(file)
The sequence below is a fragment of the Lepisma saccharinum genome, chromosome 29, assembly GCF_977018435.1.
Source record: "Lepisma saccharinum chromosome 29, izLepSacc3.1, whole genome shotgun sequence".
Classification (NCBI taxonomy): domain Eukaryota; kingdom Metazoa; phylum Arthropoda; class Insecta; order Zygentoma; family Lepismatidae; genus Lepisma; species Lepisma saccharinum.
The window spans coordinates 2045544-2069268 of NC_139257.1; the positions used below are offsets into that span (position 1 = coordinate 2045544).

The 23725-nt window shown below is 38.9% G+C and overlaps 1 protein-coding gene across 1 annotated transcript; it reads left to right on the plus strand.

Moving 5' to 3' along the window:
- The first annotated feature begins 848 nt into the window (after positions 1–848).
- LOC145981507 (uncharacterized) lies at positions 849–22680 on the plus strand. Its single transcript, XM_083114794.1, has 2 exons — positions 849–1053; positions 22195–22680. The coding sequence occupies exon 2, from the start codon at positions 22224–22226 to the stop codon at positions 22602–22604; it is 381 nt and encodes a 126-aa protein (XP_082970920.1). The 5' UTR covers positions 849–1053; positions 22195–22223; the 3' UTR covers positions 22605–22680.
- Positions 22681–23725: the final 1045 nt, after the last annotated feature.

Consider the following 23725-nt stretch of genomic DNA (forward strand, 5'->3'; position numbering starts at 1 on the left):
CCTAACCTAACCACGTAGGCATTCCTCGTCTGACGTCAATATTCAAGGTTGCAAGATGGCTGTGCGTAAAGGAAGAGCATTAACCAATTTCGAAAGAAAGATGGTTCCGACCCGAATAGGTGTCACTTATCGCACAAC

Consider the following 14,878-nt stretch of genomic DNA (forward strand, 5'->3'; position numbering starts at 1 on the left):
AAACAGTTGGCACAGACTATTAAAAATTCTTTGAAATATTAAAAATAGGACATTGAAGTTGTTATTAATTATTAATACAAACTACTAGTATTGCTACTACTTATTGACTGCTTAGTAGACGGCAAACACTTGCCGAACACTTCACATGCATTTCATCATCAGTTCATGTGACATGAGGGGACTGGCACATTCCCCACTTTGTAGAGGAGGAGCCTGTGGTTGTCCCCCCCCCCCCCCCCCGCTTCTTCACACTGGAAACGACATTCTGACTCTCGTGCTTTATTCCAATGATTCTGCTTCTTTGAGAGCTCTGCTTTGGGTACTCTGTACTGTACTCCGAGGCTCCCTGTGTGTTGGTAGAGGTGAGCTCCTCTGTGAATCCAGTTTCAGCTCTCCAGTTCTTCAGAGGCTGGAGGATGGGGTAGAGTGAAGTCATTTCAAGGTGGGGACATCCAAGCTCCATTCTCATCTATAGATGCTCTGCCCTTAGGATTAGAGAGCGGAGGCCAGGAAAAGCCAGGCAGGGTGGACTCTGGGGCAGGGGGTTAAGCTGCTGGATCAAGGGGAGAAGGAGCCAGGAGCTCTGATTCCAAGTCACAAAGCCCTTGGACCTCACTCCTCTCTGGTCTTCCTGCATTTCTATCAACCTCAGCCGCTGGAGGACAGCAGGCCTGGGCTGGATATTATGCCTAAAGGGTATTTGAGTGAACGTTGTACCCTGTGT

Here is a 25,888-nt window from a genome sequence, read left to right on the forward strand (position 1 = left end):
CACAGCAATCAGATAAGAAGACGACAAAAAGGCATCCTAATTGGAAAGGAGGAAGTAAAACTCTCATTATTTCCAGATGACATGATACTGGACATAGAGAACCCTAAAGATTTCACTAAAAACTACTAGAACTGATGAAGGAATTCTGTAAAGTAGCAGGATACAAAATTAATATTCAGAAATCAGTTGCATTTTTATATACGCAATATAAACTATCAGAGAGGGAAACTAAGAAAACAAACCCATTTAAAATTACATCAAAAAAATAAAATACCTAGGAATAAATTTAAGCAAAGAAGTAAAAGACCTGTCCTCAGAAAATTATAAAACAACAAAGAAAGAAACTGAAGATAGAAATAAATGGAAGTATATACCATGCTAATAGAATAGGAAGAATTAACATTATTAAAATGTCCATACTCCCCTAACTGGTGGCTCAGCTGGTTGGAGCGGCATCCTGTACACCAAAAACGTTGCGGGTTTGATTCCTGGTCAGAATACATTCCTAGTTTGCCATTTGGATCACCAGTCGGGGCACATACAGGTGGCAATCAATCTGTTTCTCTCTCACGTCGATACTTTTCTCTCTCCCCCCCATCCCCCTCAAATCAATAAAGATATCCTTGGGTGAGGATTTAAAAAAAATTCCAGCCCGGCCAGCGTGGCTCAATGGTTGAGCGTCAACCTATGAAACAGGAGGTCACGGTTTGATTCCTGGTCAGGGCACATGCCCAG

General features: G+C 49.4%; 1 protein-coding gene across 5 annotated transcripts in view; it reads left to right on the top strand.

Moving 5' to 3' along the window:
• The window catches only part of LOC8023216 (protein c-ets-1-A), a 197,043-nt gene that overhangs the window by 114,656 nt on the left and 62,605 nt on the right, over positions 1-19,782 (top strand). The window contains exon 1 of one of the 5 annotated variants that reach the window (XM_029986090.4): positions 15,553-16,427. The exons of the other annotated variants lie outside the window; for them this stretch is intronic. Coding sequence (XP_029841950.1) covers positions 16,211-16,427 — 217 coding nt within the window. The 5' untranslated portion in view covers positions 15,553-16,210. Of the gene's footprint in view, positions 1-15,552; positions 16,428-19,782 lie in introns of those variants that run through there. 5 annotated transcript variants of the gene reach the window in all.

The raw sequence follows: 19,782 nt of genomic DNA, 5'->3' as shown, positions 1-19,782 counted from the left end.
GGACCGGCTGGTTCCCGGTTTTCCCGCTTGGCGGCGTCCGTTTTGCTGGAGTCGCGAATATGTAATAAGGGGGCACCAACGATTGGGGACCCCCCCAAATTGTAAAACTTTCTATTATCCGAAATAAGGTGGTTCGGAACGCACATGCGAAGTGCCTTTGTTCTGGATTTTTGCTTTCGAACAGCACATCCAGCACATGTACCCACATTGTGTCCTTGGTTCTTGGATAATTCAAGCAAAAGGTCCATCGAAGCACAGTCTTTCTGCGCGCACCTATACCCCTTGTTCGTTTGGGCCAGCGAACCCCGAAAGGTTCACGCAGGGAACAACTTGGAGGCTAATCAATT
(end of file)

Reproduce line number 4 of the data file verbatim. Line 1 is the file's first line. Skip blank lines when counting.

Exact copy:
The window spans coordinates 2045544-2069268 of NC_139257.1; the positions used below are offsets into that span (position 1 = coordinate 2045544).